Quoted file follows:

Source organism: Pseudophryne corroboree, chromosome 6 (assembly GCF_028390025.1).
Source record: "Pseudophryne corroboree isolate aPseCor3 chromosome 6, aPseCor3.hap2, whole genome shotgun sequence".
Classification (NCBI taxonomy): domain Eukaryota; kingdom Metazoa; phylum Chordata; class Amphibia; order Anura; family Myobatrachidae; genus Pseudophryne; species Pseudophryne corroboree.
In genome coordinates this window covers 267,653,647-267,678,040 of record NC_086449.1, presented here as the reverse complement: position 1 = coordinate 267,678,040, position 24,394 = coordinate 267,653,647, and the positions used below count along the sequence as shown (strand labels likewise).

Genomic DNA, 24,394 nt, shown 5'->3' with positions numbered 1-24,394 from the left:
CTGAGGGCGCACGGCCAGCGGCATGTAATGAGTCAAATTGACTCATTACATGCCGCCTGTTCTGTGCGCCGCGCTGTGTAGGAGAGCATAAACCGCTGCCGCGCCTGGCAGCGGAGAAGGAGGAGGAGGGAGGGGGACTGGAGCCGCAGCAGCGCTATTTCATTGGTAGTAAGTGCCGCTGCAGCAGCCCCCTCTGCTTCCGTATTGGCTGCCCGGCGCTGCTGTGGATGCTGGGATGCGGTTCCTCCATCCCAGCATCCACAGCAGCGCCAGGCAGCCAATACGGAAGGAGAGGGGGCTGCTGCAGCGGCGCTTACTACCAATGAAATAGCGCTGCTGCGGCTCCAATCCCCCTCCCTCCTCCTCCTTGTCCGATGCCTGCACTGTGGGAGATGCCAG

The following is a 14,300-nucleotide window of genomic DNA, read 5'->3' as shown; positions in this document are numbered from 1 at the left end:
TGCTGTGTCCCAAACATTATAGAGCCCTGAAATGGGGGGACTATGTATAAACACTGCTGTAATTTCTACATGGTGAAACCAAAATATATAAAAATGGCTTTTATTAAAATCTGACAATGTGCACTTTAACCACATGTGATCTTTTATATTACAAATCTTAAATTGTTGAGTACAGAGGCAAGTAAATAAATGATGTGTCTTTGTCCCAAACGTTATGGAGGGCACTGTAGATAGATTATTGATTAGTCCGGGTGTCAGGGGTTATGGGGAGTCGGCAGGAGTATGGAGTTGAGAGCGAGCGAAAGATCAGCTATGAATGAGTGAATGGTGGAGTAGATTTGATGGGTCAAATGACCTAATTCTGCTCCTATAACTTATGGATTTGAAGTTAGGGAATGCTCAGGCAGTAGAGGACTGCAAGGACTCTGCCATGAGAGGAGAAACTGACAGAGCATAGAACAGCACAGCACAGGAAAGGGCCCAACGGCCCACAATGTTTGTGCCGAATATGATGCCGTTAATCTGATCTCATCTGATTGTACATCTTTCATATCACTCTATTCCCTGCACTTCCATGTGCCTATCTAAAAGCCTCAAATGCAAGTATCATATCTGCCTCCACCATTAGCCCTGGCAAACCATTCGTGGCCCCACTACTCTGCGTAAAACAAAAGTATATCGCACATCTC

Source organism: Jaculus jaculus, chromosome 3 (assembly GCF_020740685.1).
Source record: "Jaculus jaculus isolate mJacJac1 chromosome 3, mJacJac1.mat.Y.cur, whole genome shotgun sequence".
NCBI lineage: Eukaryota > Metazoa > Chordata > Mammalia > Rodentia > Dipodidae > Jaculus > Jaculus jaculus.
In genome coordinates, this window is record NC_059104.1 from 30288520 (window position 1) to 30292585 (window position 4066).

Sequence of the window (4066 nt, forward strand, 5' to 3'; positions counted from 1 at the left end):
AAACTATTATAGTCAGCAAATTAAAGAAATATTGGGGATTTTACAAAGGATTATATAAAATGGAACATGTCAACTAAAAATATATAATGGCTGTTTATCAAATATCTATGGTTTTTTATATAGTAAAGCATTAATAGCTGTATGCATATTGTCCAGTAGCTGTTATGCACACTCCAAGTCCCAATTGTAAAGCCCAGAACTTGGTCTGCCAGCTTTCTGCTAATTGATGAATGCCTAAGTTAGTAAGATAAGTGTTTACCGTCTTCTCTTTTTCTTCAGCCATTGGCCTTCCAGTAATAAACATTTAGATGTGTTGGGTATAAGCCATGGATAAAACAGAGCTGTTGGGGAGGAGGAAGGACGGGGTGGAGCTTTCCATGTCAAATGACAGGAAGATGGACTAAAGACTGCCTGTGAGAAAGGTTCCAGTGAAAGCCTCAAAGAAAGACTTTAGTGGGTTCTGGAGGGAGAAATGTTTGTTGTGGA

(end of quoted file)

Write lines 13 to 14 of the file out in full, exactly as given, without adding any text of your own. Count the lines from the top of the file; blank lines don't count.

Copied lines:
Sequence of the window (4066 nt, forward strand, 5' to 3'; positions counted from 1 at the left end):
AAACTATTATAGTCAGCAAATTAAAGAAATATTGGGGATTTTACAAAGGATTATATAAAATGGAACATGTCAACTAAAAATATATAATGGCTGTTTATCAAATATCTATGGTTTTTTATATAGTAAAGCATTAATAGCTGTATGCATATTGTCCAGTAGCTGTTATGCACACTCCAAGTCCCAATTGTAAAGCCCAGAACTTGGTCTGCCAGCTTTCTGCTAATTGATGAATGCCTAAGTTAGTAAGATAAGTGTTTACCGTCTTCTCTTTTTCTTCAGCCATTGGCCTTCCAGTAATAAACATTTAGATGTGTTGGGTATAAGCCATGGATAAAACAGAGCTGTTGGGGAGGAGGAAGGACGGGGTGGAGCTTTCCATGTCAAATGACAGGAAGATGGACTAAAGACTGCCTGTGAGAAAGGTTCCAGTGAAAGCCTCAAAGAAAGACTTTAGTGGGTTCTGGAGGGAGAAATGTTTGTTGTGGA